- Syncona provided an update on its Autolus holding
- JLEN’s NAV was impacted by a fall in the power price. JLEN also made a €25m commitment to Foresight Energy Infrastructure Partners
- CC Japan Income & Growth reported annual results as Shinzo Abe became the country’s the longest serving Prime Minister
- Merian Chrysalis reported inaugural annual results
- Hipgnosis acquired music catalogues from Brian Higgins, Ammar Malik and Blink-182. Hipgnosis also announced it had invested £214m of the proceeds of its C share fundraising from October 2019, representing around 95% of the net proceeds
- SQN Asset Finance discussed the problems it is having with anaerobic digestion plants
- Asia-focused Symphony International existed IHH investment with returns of 1.8x original cost
- Jupiter Emerging and Frontier celebrated a good year
- FastForward Innovations sold bond holdings in Cryptologic following the company’s pivot towards cannabis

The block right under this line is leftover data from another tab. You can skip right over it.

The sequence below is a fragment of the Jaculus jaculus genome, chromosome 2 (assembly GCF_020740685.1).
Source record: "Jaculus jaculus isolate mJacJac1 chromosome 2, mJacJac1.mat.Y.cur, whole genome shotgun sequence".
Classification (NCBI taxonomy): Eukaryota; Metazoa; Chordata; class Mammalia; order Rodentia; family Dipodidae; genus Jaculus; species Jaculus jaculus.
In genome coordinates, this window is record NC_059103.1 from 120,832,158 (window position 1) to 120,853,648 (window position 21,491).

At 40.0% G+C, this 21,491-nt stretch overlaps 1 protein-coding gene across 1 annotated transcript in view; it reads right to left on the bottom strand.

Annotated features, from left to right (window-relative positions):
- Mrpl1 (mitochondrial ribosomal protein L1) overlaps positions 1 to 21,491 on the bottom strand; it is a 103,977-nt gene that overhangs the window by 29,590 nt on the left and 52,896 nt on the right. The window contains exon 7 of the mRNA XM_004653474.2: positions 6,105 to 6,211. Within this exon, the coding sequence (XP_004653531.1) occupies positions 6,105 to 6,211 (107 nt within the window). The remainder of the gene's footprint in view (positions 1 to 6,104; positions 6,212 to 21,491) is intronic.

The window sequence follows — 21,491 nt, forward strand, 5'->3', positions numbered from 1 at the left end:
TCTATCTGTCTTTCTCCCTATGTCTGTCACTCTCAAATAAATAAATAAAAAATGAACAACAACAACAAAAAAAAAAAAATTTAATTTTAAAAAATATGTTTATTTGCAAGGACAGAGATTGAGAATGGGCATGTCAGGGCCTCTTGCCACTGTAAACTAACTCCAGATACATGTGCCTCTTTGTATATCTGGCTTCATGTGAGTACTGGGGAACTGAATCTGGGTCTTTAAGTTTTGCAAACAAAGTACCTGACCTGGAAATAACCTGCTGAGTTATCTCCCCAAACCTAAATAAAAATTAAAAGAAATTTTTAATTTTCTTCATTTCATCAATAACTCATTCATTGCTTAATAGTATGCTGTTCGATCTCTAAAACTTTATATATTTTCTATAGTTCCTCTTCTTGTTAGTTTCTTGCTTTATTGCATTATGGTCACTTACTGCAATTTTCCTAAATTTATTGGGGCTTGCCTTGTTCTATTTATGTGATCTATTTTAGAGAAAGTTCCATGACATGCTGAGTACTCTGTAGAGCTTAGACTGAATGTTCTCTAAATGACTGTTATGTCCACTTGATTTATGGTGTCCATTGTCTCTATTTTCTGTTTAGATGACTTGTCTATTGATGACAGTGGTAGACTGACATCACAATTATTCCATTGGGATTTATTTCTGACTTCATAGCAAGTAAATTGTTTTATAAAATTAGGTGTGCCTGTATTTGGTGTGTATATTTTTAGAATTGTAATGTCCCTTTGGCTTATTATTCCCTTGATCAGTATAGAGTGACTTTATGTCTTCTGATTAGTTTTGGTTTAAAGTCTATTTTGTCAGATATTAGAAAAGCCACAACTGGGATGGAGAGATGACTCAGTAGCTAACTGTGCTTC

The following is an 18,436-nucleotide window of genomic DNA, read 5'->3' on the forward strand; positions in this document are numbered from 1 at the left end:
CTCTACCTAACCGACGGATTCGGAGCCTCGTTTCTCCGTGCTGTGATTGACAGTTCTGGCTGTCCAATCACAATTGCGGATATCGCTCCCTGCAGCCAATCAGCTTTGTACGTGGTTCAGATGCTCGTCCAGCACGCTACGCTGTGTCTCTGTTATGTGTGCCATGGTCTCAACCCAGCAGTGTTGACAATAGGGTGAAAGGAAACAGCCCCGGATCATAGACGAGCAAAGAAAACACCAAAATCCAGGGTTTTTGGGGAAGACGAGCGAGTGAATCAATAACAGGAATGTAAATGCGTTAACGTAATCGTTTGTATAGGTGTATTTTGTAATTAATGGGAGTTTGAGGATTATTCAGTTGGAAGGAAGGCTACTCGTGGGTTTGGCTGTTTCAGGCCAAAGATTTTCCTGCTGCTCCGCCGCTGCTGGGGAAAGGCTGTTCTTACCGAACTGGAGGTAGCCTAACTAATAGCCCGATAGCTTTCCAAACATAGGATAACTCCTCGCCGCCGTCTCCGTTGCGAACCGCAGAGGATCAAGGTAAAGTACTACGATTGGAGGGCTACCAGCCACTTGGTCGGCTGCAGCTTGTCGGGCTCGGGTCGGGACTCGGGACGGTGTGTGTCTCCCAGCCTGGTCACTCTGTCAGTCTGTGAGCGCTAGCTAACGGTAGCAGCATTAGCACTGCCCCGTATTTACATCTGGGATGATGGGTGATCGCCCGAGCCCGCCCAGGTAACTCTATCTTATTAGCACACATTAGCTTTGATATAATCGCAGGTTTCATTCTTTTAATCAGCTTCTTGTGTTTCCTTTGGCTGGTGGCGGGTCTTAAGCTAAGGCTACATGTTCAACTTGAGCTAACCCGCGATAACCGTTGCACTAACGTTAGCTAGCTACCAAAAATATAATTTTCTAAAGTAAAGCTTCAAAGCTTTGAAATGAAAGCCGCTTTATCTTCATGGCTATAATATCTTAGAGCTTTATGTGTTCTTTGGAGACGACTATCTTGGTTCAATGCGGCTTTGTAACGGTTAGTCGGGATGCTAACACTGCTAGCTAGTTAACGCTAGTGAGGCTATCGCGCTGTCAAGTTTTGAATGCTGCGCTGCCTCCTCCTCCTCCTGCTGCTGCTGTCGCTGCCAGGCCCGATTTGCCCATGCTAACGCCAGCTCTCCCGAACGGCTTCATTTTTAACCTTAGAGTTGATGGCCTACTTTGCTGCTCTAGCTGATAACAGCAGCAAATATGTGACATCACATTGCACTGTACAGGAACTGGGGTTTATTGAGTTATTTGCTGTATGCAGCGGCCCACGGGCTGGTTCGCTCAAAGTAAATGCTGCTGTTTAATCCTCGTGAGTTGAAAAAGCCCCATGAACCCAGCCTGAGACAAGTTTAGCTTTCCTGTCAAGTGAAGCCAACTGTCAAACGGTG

- Augmentum Fintech invested in a bookkeeping platform
- Gresham House Energy completed a 49MW Red Scar battery storage investment
- Renewable energy funds came under attack from brokers
- Invesco Income Growth faces a continuation vote
- Sequoia Economic Infrastructure announced it had committed the proceeds of its £280m revolving credit facility
- Henderson Alternative Strategies said it would seek approval for a realisation process
- A private placement by Scottish Mortgage raised £188m
- GCP Asset Backed Income’s credit facility was increased
Managers and fees:
- Fidelity Special Values got a new co-manager
- Riverstone Energy announced amendments to performance allocation arrangements
The following funds announced their full year dividends in January (please refer to the attached document for a list of the notes around the numbers):
|wdt_ID||Fund||Year ended||Dividend (pence)||Change over year (%)||Revenue / earnings (pence)||Cover|
|1||Aberforth Smaller Companies||31 Dec 2019||32.00||5.80||42.26||1.32x|